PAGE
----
The attention further boosted the calendar's sales that were already well on their way to raising at least $3,000 but one of the many reporters working on a story about the group spilled the news to the Children's Advocacy Center of Denton County that the moms planned to give the center all the money. Willingham said the moms in her group wanted to give the money to someone local committed to helping children. The Denton County CAC, according to its website, helps abused children by working with local law enforcement to "reduce the trauma to child victims when they must be involved in a criminal justice process," "promote emotional health through comprehensive counseling services to victims and non-offending family members" and "hold offenders accounts for abuse of children."
The group also provides child forensic interviews for law enforcement officials and Child Protective Services investigations and additional therapy and services for families affected by such abuse with a food pantry, clothing donations, school supplies and even meals and gifts during the holidays.
Stacie Wainscott, the group's development director, sent Willingham an email politely declining the offer.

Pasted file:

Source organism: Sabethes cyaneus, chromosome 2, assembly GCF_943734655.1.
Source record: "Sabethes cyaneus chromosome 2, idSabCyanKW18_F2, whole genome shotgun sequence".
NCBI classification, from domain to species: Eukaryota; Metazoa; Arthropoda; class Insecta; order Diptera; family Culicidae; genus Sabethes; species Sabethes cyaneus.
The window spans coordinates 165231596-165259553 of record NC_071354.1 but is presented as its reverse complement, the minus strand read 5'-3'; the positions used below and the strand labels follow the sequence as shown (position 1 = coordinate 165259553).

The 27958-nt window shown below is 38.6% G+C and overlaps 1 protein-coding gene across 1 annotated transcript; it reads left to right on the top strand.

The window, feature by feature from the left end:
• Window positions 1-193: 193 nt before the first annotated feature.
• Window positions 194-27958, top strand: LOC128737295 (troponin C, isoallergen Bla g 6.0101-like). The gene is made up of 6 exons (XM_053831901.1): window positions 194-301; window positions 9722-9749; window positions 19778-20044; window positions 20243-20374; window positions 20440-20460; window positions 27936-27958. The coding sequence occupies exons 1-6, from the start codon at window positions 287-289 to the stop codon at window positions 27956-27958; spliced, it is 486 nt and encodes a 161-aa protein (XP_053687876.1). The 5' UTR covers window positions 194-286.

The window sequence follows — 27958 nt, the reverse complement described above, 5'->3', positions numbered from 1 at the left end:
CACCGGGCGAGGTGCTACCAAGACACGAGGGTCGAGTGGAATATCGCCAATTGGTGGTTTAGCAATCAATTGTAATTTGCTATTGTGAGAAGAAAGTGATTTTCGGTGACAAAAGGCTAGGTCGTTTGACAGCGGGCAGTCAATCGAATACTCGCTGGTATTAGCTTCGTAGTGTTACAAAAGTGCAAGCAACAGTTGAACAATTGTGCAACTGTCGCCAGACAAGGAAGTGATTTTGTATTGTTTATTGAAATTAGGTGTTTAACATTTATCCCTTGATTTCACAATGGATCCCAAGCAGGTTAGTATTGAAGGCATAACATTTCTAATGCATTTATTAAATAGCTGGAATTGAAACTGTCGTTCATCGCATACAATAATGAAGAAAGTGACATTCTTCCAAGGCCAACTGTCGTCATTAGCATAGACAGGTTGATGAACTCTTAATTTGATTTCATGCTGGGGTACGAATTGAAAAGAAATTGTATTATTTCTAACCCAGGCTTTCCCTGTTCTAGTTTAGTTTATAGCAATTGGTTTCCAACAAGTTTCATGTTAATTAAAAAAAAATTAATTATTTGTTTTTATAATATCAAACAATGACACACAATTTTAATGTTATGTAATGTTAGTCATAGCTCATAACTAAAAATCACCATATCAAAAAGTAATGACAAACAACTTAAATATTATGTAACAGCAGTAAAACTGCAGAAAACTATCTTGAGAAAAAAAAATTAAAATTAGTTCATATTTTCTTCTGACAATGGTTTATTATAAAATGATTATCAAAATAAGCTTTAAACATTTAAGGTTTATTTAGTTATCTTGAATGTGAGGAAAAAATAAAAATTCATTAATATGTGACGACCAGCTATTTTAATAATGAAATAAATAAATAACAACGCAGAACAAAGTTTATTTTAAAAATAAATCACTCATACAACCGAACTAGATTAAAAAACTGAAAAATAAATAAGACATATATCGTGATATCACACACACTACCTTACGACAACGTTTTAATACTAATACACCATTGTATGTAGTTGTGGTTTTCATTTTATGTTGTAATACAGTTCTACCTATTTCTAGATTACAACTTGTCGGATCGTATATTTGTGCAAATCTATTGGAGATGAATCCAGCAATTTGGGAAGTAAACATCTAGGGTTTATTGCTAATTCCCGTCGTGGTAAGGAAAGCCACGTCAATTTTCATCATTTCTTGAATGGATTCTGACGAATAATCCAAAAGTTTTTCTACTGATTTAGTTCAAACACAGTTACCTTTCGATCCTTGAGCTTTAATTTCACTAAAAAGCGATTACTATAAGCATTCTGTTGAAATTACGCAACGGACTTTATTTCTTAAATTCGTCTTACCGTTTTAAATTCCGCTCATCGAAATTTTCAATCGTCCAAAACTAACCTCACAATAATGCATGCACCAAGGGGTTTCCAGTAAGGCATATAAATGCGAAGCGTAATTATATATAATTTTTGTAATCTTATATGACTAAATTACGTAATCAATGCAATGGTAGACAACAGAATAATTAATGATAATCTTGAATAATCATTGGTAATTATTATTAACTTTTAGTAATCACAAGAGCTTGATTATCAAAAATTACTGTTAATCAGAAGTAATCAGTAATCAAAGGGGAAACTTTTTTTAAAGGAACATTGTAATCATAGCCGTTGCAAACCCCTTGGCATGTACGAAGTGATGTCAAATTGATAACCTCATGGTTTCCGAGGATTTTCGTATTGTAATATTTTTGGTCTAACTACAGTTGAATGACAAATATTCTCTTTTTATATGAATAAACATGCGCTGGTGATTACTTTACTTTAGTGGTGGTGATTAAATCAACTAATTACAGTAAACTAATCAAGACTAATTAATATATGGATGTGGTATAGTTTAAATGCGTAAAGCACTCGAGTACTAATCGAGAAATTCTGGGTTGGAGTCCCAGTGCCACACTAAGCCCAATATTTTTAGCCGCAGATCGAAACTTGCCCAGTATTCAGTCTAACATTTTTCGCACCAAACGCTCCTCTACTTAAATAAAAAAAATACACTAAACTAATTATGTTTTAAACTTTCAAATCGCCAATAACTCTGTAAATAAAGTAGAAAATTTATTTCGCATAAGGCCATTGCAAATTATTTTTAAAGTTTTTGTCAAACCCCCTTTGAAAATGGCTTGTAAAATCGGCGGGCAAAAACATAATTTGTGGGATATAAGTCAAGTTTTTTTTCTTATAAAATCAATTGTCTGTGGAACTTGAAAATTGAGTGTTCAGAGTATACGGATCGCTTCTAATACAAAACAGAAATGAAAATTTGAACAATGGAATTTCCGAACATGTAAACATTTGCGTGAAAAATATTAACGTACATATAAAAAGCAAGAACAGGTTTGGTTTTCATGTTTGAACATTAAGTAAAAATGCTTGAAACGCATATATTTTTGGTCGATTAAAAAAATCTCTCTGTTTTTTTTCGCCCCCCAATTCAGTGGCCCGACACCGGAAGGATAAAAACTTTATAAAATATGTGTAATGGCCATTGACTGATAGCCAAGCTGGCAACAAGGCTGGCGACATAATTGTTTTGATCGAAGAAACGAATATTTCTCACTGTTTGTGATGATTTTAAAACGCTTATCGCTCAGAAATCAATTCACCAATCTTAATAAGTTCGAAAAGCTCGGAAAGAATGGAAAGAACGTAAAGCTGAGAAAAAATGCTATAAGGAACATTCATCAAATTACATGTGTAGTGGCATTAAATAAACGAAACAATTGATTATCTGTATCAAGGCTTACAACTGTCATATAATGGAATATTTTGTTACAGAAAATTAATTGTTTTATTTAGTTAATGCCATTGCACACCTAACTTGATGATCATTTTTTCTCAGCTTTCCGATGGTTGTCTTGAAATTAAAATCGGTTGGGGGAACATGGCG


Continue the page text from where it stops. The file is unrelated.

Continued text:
"First of all, being a new mom of a 1-year-old, I really commend you and this group of moms for well 'just being you,'" Wainscott wrote in her email to Stacy. "However, due to the highly conservative nature of our organization, we are going to have to respectfully decline being one of your beneficiaries. Thank you for considering us and wanting to keep it local but I also know there is another deserving organization out there."
Willingham jumped on her Facebook page to unleash a rage torrent for her followers.
"She made a judgment based on our looks and appearances," Stacy said. "She didn't know that we're nurses, reporters, social workers and mothers too. She just making a judgment because we're tattooed and not conservative ... I am so mad."
Willingham said she believes their reasoning for turning down the money came from the same narrow-minded reasons that her group became such a popular force among pockets of motherhood that also turned away other moms and their children in need of companionship simply because of their choice of beauty modification or personal beliefs.
"I generally shied away from mom groups because I'm heavily tattooed, so I don't normally get invited back," said mother of six and group member Samantha Osbourn of Farmer's Branch. "I'll be honest. I didn't have family who thought twice about coming to visit. It meant a lot to have women who took time out of their lives to make sure my kids were fed and stuff when they really didn't have to."
"I didn't really try any other mom group because the only one I was interested in, the ladies from my message board were talking about their bad experience, the whole Judgy McJudgerson thing," said mother and group member Sabrina Steiner. "The biggest thing [Tattooed Hippie Pirate Mommas] did for me was give me a non-judgmental, non-panicky place to go."
Meanwhile, Willingham said she's looking for another charity.
"We chose this charity because all the moms in the calendar are from Denton and Dallas County and obviously we're mothers," she said. "We're advocates for children, so it was an obvious choice. It's their loss. We'll find someone who does want our money, who does want our donation."